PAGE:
My family has always been large, but in the last few years we’ve grown significantly as my generation has made the transition from being the kids to being the parents. This just makes our time together even more enjoyable especially when we head to one of our favorite places: the beach.
There is nothing that I can remember loving more as a kid than riding my bike with all of my friends. Every ride was an adventure and we would stay out as long as we could.
Now as an adult, I still hop on a bike every opportunity I get – and it’s especially fun to ride with my nephews, Jake, 4, and Nathan, 7, who are actually starting to keep up with me, which is saying something.
There are so many good things that come from riding a bike – good exercise, a sense of freedom, it’s good for the environment – so we want to encourage all kids to strap helmets on their heads and pedal off to the park, to a friend’s house or to school.
Every spring, weather nerds like me wait anxiously for cold air from Canada to collide with the warm air rising out of the Gulf of Mexico. And like clockwork, we watch mesocyclones (big thunderstorms to most people) build and build until they drop one of nature’s most deadly events, the tornado.
I still remember getting my first bike. It was a lovely fall day, and I was celebrating my 5th birthday at the local park when my parents wheeled it over. And it was beautiful – a light pink frame and white tires with a white basket on the front adorned with purple, blue and yellow daisies, and shimmering multicolored streamers flowing from the handlebars.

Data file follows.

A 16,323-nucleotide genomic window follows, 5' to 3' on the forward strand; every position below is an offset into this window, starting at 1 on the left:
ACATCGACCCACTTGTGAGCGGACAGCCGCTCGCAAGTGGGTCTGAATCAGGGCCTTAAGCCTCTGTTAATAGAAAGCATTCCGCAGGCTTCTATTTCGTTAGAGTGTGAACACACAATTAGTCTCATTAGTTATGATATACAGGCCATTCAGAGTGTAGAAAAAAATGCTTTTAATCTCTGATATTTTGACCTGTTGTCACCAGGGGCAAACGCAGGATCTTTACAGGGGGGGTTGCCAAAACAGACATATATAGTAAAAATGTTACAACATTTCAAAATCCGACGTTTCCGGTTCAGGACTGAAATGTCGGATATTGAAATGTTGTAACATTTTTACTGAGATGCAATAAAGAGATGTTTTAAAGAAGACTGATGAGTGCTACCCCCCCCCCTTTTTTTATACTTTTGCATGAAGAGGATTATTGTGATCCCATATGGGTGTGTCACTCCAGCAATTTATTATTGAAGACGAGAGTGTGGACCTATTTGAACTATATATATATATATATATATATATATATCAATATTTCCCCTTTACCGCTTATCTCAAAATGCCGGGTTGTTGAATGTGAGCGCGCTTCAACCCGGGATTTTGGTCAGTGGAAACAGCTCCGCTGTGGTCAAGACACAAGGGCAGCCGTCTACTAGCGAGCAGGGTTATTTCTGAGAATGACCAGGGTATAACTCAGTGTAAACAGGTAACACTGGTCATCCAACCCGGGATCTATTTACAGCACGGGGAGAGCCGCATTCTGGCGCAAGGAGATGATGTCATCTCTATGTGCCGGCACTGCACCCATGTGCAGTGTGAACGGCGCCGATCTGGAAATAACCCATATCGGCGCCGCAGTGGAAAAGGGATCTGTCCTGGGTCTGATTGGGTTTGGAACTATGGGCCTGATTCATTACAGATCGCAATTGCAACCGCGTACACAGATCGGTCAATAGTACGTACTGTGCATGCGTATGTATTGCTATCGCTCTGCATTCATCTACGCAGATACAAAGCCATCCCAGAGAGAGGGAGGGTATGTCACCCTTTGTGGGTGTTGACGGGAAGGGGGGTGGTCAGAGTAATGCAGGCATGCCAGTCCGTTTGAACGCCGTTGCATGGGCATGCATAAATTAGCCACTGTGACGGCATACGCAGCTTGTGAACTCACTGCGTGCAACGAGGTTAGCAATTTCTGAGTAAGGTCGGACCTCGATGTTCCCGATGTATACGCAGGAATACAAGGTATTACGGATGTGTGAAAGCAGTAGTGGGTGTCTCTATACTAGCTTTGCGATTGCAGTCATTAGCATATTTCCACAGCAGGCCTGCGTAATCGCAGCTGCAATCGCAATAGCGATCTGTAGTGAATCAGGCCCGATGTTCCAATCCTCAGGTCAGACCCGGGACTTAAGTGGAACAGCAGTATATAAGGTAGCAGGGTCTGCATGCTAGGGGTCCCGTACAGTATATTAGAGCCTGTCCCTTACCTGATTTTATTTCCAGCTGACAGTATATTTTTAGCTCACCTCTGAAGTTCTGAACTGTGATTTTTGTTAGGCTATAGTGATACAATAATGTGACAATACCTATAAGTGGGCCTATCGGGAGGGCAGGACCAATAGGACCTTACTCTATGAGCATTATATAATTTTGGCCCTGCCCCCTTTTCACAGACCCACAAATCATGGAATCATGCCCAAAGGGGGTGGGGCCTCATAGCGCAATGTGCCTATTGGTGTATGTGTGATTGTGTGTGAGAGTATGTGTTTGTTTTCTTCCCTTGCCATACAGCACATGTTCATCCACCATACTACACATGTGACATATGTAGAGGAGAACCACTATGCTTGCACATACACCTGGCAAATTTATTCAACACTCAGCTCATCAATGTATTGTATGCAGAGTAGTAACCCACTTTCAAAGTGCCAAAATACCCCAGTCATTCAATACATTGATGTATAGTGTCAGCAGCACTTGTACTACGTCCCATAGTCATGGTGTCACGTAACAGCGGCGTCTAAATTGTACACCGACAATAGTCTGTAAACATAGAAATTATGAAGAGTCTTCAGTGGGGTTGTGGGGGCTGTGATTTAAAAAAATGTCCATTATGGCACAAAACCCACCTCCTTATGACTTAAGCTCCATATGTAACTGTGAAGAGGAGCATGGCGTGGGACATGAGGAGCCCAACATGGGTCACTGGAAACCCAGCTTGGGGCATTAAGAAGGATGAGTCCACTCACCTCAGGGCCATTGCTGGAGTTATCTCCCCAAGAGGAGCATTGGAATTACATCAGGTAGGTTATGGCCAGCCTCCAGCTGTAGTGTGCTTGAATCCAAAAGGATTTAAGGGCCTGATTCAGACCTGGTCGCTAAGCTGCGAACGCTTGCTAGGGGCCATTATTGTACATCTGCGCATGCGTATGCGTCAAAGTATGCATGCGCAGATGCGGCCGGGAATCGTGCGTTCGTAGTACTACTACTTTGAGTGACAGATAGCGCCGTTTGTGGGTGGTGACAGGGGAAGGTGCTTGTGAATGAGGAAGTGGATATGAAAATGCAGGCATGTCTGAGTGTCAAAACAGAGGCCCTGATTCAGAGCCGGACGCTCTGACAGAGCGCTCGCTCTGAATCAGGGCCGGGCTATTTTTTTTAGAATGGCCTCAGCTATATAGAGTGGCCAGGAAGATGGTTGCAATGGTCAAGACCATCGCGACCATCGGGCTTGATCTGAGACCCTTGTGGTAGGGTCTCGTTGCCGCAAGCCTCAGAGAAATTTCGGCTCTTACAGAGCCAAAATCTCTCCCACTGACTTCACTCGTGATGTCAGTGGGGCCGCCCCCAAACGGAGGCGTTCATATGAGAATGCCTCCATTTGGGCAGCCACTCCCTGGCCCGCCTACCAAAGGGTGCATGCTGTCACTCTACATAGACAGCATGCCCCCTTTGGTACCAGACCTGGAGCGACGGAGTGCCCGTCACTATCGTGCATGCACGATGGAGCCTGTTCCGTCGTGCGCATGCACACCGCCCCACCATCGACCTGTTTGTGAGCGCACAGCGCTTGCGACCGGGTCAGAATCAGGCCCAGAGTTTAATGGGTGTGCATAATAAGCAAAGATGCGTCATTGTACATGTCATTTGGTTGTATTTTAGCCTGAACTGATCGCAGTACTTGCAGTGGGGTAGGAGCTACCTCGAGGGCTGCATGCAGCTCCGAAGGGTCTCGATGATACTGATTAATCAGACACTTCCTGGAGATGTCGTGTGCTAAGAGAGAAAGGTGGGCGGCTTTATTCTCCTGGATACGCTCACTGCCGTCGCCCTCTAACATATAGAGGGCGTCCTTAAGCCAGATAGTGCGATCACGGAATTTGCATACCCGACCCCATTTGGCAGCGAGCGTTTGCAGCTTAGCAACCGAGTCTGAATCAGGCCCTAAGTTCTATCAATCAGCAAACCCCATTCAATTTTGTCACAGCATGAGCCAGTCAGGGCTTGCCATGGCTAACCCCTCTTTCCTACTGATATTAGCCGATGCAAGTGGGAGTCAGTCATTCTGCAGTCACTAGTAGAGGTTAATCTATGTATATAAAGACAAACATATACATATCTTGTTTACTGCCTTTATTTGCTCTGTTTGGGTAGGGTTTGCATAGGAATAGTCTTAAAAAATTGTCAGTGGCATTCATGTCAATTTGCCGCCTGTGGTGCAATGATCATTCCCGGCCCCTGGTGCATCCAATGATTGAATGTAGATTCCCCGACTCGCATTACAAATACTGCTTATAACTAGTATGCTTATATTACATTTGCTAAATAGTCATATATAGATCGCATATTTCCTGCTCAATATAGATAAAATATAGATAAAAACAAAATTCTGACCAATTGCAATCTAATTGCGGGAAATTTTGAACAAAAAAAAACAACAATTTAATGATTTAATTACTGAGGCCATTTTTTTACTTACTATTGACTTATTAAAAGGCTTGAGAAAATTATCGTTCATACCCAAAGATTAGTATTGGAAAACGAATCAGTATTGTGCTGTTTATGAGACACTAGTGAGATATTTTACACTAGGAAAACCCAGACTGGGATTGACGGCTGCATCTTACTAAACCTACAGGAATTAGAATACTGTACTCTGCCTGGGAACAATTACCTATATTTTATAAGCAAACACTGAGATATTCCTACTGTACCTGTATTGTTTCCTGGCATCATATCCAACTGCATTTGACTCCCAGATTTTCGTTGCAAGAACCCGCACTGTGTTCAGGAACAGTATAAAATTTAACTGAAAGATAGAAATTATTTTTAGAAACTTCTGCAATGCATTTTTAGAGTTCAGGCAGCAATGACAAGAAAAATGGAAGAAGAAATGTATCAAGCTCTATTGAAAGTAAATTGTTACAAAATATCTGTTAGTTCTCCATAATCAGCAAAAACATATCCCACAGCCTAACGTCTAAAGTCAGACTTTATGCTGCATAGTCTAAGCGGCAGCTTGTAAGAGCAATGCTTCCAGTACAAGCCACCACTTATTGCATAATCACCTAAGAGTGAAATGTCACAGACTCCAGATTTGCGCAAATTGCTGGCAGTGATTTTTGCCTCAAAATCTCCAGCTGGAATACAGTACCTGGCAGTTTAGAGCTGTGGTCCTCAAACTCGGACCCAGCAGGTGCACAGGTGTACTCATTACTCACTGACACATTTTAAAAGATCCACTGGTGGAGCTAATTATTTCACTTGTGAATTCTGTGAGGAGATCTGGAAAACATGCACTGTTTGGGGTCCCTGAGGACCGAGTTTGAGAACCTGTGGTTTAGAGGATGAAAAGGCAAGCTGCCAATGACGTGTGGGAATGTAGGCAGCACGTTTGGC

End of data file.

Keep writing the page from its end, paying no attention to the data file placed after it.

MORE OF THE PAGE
One of the best parts of my job at Safe Kids is working with families who generously share their stories to inspire other parents to get involved. The following story is one of my favorites because it really shows what our work is all about – the little things you can do that can make a big difference.
From the moment our babies start to crawl, the world is a magical place filled with new adventures and discoveries. We want to create an environment where kids have the freedom to explore and discover and have fun. That means taking a few precautions around the house to minimize the risk of serious injuries.
This month the Brain Injury Association of America will mark Brain Injury Awareness Month. Each year 2.4 million Americans sustain brain injuries including 475,000 children. About 75% of Traumatic Brain Injuries (TBIs) that occur each year are concussions or other forms of mild traumatic brain injury (MTBI).
Our partners at the American Medical Society for Sports Medicine (AMSSM) recently released new guidelines about overuse injuries and burnout in youth athletes. Safe Kids had the chance to talk with Dr. John P.